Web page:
Fort McMurray wildfire seen through the eyes of Islanders there
'It looked like a war zone,' says Kris Cudmore
An Islander living and working in Fort McMurray, Alta., says he wouldn't wish what he's going through on his worst enemy.
A giant wildfire destroyed an entire neighbourhood and burned homes and businesses in several others Tuesday, and continues to rage out of control.
When CBC Island Morning spoke with Kris Cudmore Wednesday morning, he had already been driving for 10 and a half hours trying to get to Edmonton, which is normally a four-hour drive.
He says he's exhausted mentally, emotionally and physically, and it was heartbreaking leaving the city.
"To watch it in flames in my rear view mirror was really sad," said Cudmore.
'Looked like a war zone'
By late afternoon, the entire city of 60,000 had been ordered evacuated. Residents by the thousands fled the wildfire, and for hours caused gridlock on Highway 63.
"It was a very traumatizing experience and I wouldn't wish it on my worst enemy," said Cudmore.
Driving through the city was a surreal experience.
"It looked like a war zone. It looked like a zombie movie. There were abandoned vehicles in the middle of the street, on the side of the street, stuck in ditches," said Cudmore.
He says he even saw animals running out of the woods.
'We could see flames from the driveway'
Shannon Comeau, who is from Charlottetown but lives in Fort McMurray, said she headed north with her husband, their three children and her parents when the evacuation order came in.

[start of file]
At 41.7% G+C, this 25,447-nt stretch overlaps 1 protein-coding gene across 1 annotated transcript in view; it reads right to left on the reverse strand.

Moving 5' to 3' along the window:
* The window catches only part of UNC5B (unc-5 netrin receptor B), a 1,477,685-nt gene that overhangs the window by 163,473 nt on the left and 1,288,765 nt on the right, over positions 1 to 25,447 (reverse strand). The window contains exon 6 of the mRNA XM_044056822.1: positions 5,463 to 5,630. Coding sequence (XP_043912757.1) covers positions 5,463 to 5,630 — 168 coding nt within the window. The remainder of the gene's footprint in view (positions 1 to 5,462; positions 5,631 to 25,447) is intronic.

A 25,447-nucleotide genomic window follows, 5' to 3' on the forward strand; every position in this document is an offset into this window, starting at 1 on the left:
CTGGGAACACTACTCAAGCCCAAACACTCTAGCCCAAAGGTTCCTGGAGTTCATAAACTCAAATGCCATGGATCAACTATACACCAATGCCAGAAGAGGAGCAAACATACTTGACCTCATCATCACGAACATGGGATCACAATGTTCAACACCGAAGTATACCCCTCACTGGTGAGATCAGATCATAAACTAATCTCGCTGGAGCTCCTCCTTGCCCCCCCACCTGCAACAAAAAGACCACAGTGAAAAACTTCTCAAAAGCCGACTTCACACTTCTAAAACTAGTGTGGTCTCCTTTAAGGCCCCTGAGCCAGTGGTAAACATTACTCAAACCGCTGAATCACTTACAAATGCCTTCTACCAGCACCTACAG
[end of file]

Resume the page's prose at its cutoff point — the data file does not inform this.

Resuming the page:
They arrived at a work camp, only to find it full with people lined up out the door. They managed to get a meal at the camp before being redirected south to Edmonton.
Comeau said the family fled their home with very little.
"We grabbed our passports, we grabbed tooth brushes, we grabbed eye glasses. My eldest son is autistic. We made sure to grab his medication," she said.
"We know when we left, we could see flames from our driveway. I never have been able to see flames that close and not be affected."
The family saw multiple buildings in flames and some areas with nothing left on their trip.
Comeau doesn't know if her house is still standing, but isn't confident it will be spared.
A day at the beach was no picnic
Montague's Santana Courtney was at a lake outside Fort McMurray with a friend when they got a call saying the town was being evacuated. The friend's daughter was in Fort McMurray, so the two took off in Courtney's truck to pick her up.
"As we were getting closer to town, the fire was like coming up on the side of the highway and I was saying, 'We're not gonna make it. We can't make it. We have to turn around,'" said Courtney.
The two didn't turn around, but Courtney recalls driving like it was a video game.
'Thank the Lord'
"I drove over the median. I drove past cops. I drove up on the side of the road over concrete, everything," she said.
The pair was eventually forced to turn around and the friend's daughter was picked up by her grandparents.
Courtney didn't have any personal belongings with her, just beach clothes, a kayak and her truck.
She's staying with a cousin in Edmonton, which is where she lived for four years before moving to Fort McMurray about a year ago.
Courtney spoke with her landlord and it appears her building is fine.
"Thank the Lord," she said.
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With files from Island Morning